Chicago mom: I’m a domestic violence survivor

Confession: I was in a relationship with a man that punched me in the face.

I was a nineteen-year-old girl when he proposed to me. My knight in shining armor. He was sweet and romantic and everything I thought that a husband was supposed to be in the movie that played in my mind. He made grand romantic gestures. He made me promises of a life that revolved around being loved and protected.

At nineteen and a product of a broken home, he knew right where I was vulnerable.

It was about a year in to our relationship when the first signs of something being off started to appear. He was six years my senior and when we would go out with his friends, there was a lot of alcohol consumed. Because I was underage and unable to legally drink, I ended up being the default-designated driver. Filled with booze, his eyes didn’t shine as bright in my direction. They became critical. Nitpicking and condescending of little things that weren’t really relevant – my driving, the blouse I’d chosen to wear, a conversation that had gone on “too long” with another man – escalated into vile commentary. I learned to weave my way around the conversation and pacify him until I could drop him off at his place and let the cocktails of the night wear off.

Daylight would bring back my Prince Charming.

Signs. All of the signs that I missed. A dollar for every red light flashing, warning sign that zoomed right by me and I’d have enough for a really nice vacation.

The fighting started. Just words at first – words with the power to tear at my soul. Over everything and nothing at all. He would yell and scream and throw things – pillows, plastic glasses. Nothing directly at me but his temper was bad. Because he didn’t throw anything AT ME, I convinced myself that this is how men communicate and I just needed to accept it.

The good times were better than the bad times.

We never lived together, but would spend weekends together when I could convince my dad that I was staying with a friend. My dad wasn’t dumb – but chose to not call me out on it. He knew where I was, but I lived in his house and those were his rules. But I was nineteen. I knew everything and nothing at all.

One weekend, almost two years in to our relationship we attended the wedding of a good friend. We had gotten in to a fight in the car on the way to the wedding and I knew that it was going to be a long day. At this point, I had gotten tired of the roller coaster of the relationship and was starting to have my doubts. I was angry and spiteful when I entered the reception that night, and I proceeded to shamelessly flirt with the bride’s brother. In front of my fiancé. While he sat in a corner and drank.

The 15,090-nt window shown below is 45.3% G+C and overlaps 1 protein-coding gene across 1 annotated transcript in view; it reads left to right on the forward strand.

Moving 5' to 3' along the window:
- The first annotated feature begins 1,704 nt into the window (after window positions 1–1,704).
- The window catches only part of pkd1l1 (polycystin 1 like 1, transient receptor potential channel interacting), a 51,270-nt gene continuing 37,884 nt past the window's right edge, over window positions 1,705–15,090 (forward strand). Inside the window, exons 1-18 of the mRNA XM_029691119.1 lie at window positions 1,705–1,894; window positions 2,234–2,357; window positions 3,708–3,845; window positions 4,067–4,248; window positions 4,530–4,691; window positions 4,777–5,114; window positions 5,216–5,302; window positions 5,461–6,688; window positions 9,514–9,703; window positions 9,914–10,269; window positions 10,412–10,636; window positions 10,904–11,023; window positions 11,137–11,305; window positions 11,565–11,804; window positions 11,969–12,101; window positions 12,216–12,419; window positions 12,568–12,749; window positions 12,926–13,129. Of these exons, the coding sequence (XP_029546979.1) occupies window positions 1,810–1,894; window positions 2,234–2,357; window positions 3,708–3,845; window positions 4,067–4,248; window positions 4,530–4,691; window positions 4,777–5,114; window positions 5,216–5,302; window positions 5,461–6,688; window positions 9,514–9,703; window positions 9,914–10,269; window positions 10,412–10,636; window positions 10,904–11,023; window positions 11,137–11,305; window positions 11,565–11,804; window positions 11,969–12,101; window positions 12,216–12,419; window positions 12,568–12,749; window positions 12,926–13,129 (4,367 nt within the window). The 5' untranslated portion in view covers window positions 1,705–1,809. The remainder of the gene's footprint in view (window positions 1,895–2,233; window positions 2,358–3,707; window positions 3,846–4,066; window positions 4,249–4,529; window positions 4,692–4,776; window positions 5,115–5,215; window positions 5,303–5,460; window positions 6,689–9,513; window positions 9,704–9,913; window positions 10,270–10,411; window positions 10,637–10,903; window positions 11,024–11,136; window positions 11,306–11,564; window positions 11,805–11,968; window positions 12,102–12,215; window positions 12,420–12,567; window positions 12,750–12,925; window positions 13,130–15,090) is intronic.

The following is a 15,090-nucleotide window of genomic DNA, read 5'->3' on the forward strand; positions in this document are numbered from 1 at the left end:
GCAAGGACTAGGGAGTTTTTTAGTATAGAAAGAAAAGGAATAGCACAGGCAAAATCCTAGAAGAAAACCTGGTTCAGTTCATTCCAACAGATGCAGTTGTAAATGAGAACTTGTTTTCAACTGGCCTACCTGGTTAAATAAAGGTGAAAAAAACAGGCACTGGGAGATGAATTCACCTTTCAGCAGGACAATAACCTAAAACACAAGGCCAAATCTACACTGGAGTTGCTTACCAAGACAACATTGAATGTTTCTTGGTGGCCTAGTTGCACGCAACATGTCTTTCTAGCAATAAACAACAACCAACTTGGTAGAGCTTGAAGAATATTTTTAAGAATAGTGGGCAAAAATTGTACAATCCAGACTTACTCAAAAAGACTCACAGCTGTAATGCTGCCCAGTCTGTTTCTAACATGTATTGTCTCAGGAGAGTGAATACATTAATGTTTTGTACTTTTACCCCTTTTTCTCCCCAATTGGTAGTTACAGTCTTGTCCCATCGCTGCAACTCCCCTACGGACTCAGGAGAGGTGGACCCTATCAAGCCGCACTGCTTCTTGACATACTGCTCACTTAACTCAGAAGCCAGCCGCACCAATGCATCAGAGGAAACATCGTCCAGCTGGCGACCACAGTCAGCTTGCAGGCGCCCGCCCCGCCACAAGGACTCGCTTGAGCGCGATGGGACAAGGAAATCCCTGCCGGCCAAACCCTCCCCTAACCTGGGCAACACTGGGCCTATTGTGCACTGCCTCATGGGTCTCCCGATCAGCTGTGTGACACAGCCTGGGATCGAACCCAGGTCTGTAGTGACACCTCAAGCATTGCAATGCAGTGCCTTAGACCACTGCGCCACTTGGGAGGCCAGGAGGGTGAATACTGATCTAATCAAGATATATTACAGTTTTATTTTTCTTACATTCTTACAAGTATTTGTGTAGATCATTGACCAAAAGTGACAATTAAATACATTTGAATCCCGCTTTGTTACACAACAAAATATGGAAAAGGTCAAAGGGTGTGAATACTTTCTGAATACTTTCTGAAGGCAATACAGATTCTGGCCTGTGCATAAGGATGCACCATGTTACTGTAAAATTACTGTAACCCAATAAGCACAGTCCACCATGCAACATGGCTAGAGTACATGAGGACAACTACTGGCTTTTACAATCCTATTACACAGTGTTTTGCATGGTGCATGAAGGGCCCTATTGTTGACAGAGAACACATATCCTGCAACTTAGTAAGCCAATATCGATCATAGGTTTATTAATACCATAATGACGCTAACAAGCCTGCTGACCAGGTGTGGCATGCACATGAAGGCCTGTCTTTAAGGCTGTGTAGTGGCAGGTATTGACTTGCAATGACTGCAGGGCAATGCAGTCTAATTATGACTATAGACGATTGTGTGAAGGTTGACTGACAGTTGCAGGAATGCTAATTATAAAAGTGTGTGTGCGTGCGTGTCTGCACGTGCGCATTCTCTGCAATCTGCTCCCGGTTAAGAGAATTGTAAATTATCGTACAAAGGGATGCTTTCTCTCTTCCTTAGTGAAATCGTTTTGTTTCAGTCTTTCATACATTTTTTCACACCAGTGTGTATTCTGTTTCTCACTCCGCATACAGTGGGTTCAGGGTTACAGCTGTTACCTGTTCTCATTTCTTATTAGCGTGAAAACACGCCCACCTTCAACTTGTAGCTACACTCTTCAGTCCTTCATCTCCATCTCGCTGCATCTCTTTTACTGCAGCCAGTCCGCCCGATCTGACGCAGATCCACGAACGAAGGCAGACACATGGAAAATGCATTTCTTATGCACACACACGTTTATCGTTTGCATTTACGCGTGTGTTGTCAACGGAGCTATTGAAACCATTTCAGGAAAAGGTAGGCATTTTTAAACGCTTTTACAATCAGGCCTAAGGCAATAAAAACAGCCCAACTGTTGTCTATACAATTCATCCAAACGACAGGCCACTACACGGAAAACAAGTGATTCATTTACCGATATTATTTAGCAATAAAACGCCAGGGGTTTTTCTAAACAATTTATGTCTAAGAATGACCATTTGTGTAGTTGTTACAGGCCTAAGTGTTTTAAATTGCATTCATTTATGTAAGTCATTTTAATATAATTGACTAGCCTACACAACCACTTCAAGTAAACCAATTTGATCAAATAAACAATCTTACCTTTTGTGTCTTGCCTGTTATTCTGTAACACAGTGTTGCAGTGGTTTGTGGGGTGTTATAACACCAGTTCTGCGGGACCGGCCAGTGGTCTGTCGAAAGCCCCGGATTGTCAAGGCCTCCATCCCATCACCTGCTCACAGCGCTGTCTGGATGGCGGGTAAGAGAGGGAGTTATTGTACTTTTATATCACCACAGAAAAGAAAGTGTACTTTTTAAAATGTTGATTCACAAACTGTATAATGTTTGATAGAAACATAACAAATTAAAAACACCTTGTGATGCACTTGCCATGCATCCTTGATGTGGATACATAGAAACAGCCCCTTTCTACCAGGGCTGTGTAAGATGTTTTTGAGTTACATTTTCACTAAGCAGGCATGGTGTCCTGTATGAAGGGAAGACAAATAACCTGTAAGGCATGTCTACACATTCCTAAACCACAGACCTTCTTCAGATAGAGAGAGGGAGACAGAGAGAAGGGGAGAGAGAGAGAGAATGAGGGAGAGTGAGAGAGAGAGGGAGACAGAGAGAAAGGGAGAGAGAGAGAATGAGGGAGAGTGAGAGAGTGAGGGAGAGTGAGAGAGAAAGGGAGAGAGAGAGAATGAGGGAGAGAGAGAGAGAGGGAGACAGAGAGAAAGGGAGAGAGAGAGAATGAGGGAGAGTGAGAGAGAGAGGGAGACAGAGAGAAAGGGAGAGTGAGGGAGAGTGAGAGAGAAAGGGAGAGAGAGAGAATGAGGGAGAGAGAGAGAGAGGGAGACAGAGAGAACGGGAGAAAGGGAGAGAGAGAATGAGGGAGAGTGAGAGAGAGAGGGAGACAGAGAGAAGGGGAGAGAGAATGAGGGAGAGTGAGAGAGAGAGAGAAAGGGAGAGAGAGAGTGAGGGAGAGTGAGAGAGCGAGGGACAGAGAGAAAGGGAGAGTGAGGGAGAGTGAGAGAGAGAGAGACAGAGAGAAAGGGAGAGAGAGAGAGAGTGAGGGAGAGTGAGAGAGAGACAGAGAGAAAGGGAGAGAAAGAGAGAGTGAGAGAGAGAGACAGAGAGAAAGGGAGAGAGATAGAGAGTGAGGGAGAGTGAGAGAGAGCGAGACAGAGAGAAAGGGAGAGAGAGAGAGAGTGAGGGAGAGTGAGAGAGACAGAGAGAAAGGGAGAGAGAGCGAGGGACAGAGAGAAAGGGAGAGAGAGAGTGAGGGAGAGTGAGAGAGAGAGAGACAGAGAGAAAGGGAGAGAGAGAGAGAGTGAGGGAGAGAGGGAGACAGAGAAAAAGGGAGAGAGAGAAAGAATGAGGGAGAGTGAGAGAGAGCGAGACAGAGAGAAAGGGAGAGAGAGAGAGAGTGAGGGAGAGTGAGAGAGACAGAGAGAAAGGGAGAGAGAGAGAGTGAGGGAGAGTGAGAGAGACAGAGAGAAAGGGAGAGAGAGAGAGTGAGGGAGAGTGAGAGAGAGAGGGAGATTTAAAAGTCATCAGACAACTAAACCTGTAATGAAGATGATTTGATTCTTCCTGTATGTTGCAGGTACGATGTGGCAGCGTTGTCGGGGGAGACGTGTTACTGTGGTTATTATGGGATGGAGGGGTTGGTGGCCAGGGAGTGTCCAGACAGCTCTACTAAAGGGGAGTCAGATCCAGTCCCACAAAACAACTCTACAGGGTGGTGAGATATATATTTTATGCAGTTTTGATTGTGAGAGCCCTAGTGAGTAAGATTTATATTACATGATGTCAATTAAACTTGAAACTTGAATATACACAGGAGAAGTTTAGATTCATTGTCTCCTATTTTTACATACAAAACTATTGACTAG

Can you say recipe for disaster?

The car ride home was very quiet. All that changed when we arrived back at his home and the fighting started. After what seemed like forever of going around and around about something that I can’t even remember what, I took my ring off and said that I needed some time to think. I laid it on the dresser and turned my back to walk out of the room.

Big mistake.

The next thing I remember was that my head slammed in to the wall in front of me, I was spun around and screamed at that I wasn’t going anywhere. I’m no shrinking violet, and by this time I’d had enough. After screaming back that I was leaving, that’s when it happened. Closed fist, swinging. Making contact with my cheek and the side of my face. Pain. Shock.

After he hit me, he looked at me in horror at what he’d done. I grabbed the phone, ran to the bathroom and locked myself in it. I called a close friend who came to pick me up and I never saw or spoke to him again.

I walked away. Some women don’t. Or can’t. But I missed the signs that it was coming and I should have walked away sooner. A lot of women stay, and there is no rhyme or reason as to why. They do. I don’t judge them. I don’t judge Janay Rice for the choice that she made to marry the man that punched her in the face in the elevator that night. We aren’t living in their relationship every single day.

What I can say is this, I’m better at seeing the signs now and I know when to walk away before it gets to that point. I hope that we as women are all looking out for our sisters, friends, daughters and neighbors because love is blind. Circumstances are blinding.

An extra set of eyes or a helping hand is never a bad thing.

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